Family members of Ngawang Gyurmey are worried that he may not survive long due to poor health. They fear he will meet the same fate as Tenzin Choewang a fellow monk who was released but died after being bedridden for three years due to beatings and torture suffered in prison. Another monk Yeshi Tenzin had also died after three months of his release. Both were arrested with Ngawang Gyurmey in March 2000.
On 7 February 2015 the Tibetan Centre for Human Rights and Democracy (TCHRD) released its 2014 Annual Report on human rights situation in Tibet. The report is available in English, Tibetan, and, for the first time, Chinese.
The Annual Report demonstrates that despite the promised reforms, the human rights situation in Tibet is continuing to deteriorate. In particular, the Annual Report highlights death in detention, collective punishment, and restrictions on the right to freedom of assembly and association. In all three areas the treatment of Tibetans has deteriorated substantially.
Tenzin Choedrak, a Tibetan social activist died two days after his release from prison at the age of 34. He was serving a 15-year prison term for acting as a ringleader of the March 2008 protests in Lhasa, Tibet .
When he was returned to his family, Choedrak had dislocated jawbones and damaged kidneys. He was physically emaciated and vomiting blood because of a brain injury. All the bones in his feet were broken. This suggests that he may have been subjected to the falaka, or foot whipping, torture technique. The falaka involves beating the sole’s of the victim’s feet with a heavy cable or whatever else is available. It causes extreme pain up the victim’s body and the feet to swell. The technique was used in the PRC, the Middle East, and Romania.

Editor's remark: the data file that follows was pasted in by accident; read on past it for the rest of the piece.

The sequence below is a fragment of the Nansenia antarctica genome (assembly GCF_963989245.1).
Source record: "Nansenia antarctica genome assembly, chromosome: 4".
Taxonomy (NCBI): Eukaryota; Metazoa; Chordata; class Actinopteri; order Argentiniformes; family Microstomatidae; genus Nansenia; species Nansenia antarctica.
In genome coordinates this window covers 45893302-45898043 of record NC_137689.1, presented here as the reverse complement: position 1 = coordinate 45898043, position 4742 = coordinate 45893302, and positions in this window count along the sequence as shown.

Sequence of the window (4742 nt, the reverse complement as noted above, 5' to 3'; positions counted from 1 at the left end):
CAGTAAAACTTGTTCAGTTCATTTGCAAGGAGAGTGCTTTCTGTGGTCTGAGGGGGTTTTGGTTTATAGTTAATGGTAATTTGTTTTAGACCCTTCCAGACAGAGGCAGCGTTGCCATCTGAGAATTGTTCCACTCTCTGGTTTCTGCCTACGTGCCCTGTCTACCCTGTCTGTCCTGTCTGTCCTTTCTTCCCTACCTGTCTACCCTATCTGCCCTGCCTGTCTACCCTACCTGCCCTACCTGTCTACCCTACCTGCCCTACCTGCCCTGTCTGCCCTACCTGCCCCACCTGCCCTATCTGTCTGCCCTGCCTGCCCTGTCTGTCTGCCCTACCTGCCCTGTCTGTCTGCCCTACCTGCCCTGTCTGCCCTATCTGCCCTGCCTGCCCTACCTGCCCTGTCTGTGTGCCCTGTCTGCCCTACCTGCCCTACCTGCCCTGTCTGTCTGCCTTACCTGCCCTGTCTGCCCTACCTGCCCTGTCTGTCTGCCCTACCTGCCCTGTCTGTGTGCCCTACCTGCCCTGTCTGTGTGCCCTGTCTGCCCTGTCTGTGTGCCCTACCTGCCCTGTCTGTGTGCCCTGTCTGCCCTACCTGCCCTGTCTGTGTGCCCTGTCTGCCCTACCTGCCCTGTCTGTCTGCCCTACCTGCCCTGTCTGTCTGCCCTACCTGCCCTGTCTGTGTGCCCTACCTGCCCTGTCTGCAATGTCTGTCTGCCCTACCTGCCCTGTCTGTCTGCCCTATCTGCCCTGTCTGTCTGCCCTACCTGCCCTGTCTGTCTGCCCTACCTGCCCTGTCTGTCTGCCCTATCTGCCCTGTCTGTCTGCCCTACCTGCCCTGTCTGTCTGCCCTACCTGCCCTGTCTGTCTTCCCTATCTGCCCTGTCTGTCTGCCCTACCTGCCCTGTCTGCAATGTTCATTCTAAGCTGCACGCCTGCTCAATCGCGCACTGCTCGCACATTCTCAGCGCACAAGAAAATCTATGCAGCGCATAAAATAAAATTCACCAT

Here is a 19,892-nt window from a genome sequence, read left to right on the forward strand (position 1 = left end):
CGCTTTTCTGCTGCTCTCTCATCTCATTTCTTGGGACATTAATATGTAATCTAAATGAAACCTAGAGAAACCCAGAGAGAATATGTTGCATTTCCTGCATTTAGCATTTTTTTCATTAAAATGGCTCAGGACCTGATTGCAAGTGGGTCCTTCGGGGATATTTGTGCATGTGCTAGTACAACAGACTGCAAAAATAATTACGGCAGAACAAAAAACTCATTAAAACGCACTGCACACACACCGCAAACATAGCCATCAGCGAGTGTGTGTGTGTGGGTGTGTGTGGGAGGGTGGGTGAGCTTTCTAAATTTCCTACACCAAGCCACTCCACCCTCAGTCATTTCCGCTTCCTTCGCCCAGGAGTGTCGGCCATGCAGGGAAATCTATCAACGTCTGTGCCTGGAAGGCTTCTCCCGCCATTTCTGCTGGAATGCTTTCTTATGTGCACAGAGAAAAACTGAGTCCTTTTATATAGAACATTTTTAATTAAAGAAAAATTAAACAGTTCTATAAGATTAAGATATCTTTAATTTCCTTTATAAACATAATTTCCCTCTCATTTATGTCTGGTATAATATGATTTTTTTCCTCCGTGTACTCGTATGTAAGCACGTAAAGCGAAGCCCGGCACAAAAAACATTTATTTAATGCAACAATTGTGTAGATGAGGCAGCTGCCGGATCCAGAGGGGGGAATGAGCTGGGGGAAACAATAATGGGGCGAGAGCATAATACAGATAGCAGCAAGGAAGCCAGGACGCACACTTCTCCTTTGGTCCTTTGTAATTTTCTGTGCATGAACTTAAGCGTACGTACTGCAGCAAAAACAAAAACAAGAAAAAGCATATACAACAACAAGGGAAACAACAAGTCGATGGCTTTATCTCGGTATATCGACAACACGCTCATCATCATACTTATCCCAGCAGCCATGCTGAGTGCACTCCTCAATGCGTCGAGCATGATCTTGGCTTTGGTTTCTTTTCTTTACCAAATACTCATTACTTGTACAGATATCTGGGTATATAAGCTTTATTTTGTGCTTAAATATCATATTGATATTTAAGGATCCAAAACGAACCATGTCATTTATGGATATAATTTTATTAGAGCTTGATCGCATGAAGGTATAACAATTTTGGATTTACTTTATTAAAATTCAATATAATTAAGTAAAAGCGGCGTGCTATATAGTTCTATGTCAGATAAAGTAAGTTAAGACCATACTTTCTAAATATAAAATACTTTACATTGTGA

Latest information received by Tibetan Centre for Human Rights and Democracy (TCHRD) demonstrates escalating violence and crackdowns including extrajudicial killing and arbitrary detentions in Diru (Ch: Biru) County in Nagchu (Ch: Naqu) Prefecture of Tibet Autonomous Region (TAR), in the eastern Tibetan province of Kham.
A source with contacts in Tibet informed TCHRD that a popular and respected village headman became a victim of extrajudicial killings on 21 November on the orders of the local Communist Party authorities. Bachen Gyewa aka Ngawang Monlam, the headman of Ushung Village in Gyashoe Yangshok Township (also known as Sentsa Township) in Diru County was removed from his post, arrested and then killed on the orders of the secretary of the Diru County Party Committee.